America’s Poorest States Struggle With Income Inequality
While Hip-Hoppers rap about their Jesus pieces and luxurious lifestyles, the rest of the country is struggling with low incomes.
According to data released by the U.S. Census Bureau on Thursday (Sept. 20), the median household income in the United States has declined for the second straight year. Income was $50,502 in 2011, more than 8% below the 2007 pre-recession peak, 24/7 Wall St. reports.
The median income ranged from $36,919 in Mississippi to $70,004 in Maryland, positions both states have held since before the recession. Vermont was the only state where median income increased.
Unsurprisingly, the poverty rates also remained high between 2010 and 2011. The percentage of Americans living below the poverty line increased in 17 states. Of the states with the lowest income, eight had high poverty rates. Mississippi had the highest poverty rate in the country, at 22.6% of residents, compared to the national rate of 15.9%.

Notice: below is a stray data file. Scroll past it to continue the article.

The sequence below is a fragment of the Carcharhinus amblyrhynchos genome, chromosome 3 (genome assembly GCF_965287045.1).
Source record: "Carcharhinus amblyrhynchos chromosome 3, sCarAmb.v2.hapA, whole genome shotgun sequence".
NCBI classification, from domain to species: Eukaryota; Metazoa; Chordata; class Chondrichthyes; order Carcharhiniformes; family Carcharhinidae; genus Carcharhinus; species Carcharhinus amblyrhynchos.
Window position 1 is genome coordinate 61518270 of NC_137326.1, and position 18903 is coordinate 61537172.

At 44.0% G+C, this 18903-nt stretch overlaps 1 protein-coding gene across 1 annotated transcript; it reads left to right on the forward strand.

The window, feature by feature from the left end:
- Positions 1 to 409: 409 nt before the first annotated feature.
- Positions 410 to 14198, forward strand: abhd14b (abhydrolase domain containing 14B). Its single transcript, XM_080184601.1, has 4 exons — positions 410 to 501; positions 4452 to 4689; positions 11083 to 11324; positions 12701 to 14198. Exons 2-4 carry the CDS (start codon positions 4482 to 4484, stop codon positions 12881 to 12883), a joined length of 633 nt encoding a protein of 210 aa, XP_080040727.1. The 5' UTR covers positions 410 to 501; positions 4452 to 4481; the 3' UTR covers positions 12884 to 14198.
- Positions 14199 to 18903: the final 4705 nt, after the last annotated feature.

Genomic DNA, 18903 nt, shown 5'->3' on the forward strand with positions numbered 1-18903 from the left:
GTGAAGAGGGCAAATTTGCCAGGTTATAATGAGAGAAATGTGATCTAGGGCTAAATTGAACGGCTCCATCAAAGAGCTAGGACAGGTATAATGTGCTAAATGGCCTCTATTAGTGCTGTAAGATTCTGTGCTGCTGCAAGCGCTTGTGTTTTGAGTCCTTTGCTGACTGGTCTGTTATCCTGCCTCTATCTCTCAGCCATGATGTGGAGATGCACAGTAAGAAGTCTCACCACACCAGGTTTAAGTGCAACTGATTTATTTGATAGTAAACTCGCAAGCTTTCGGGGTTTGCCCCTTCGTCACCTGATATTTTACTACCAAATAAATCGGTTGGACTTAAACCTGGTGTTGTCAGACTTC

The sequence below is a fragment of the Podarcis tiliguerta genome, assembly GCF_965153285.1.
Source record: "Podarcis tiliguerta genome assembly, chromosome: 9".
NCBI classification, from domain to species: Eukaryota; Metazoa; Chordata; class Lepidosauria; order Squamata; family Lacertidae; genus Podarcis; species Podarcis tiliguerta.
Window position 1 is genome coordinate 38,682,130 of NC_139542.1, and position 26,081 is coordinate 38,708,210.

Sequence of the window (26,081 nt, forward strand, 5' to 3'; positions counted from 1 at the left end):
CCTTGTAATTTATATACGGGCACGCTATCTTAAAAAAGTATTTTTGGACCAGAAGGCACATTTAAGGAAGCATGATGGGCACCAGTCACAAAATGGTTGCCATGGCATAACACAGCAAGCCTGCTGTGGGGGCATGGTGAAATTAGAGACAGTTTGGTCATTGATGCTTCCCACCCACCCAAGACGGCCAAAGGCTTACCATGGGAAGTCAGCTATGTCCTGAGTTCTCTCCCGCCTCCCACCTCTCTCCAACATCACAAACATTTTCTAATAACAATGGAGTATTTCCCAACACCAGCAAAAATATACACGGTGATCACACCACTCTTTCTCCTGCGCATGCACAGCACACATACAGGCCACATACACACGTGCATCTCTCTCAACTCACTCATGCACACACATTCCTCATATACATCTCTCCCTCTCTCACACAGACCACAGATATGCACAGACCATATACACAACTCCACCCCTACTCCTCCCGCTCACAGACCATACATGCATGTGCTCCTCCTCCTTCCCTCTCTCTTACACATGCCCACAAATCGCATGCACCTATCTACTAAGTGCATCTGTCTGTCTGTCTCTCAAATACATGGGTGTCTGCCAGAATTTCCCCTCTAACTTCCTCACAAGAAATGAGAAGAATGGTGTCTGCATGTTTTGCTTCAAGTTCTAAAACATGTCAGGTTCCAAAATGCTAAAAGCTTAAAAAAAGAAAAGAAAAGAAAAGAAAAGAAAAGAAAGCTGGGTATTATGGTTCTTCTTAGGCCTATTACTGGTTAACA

A list of the poorest states was also revealed, pinpointing most locations in the South. The states that struggled with income inequality the most included Alabama, South Carolina, and New Mexico. Inequality was only high in three rich states: California, Massachusetts and Connecticut.
The top three states with the lowest median income included Arkansas (MHI: $38,578), West Virginia ($38,482) and Mississippi ($36,919).
For the full list and statistics, click here.